Yeah….its called QE 1 trillions out of thin air QE 2 trillions out of thin air QE 3 trillions out of thin air. And as Garth said…….”Its in the economy”.

While I don’t disbelieve this, I have yet to see my check as a small business owner. I don’t know any of my American friends who own or run businesses who got a fed check. In fact other than private banks, insurance companies and companies like Goldman Sucks……I don’t know anyone that got a check from the fed that is now “in the economy”.

#129 NEVER GIVE UP on 03.11.15 at 11:49 pm

ELECTION YEAR…. People, Remember all hell will break loose right after the election.

Government support will be gone so they can hopefully correct by the next election in 2019.

There will be no significant correction until after the election.

70% of the voters are homeowners.
How could they possibly expect to win if the homeowners are screwed?

Watch for disconnect interest rates with the USA. (Ours down , Theirs up).
Watch for CMHC Loosening or books fiddling to get more mortgages out the door.
Watch for all the usual suspects perping the usual tricks.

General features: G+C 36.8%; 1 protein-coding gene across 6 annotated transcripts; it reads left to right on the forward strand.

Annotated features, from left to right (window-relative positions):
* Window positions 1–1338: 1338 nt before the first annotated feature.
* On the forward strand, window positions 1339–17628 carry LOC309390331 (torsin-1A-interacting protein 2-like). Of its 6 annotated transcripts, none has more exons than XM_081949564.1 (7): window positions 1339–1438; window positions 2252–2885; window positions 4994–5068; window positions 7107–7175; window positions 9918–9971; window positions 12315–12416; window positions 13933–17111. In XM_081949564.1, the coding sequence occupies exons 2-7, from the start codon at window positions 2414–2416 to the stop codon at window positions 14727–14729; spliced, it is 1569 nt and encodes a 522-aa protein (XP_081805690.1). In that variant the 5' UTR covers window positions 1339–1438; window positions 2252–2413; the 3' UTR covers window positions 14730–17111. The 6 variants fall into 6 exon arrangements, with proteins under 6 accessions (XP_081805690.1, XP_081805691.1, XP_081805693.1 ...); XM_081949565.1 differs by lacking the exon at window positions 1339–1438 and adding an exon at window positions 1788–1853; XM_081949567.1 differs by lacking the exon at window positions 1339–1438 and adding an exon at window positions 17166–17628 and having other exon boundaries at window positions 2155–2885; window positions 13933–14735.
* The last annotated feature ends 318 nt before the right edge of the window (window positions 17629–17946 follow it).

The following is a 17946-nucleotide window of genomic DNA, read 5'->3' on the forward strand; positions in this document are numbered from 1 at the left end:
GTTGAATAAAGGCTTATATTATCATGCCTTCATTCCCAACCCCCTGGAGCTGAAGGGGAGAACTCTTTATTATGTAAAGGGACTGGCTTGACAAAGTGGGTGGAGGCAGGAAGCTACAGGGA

#130 Hawk on 03.11.15 at 11:50 pm

Garth, Mark and BG, thanks for your input. I think the way this sounds next time I am probably better off withdrawing the money as a full salary, making my business income zero and then just paying tax on the full salary.

I thought that by withdrawing money as (dividends) I would effectively pay the same amount as withdrawing a salary, but avoid CPP. However, it appears from all that you have said that by withdrawing the $43K as dividends, I will probably more in tax by the time I am done paying $7400 in corporate taxes and then again paying personal taxes, even with that dividend tax credit kicking in.

Live and learn I guess. tx.

#131 JimH on 03.11.15 at 11:52 pm

#83 Snowboid

Yes! I get your drift!
My retirement home in SV (2BR 2BA) was $155K; w/ swimming pool and in an outstanding gated community with adjacent golf course and HOA fees of $76/Month.

Life is good.

#132 Godth on 03.11.15 at 11:52 pm

#98 Andrew Woburn on 03.11.15 at 9:15 pm

So we’re at the point in the strategy game where the entire map has been infiltrated, there’s very few unknowns, everyone is exposed and it’s time to collapse and consolidate. Economically the world is dominated, militarily too – the Empire of chaos is wiping away borders, politically it’s doing it’s best to dominate everyone too. Anyone wishing to develop on their own terms is an enemy to full spectrum dominance. This is going to get really ugly.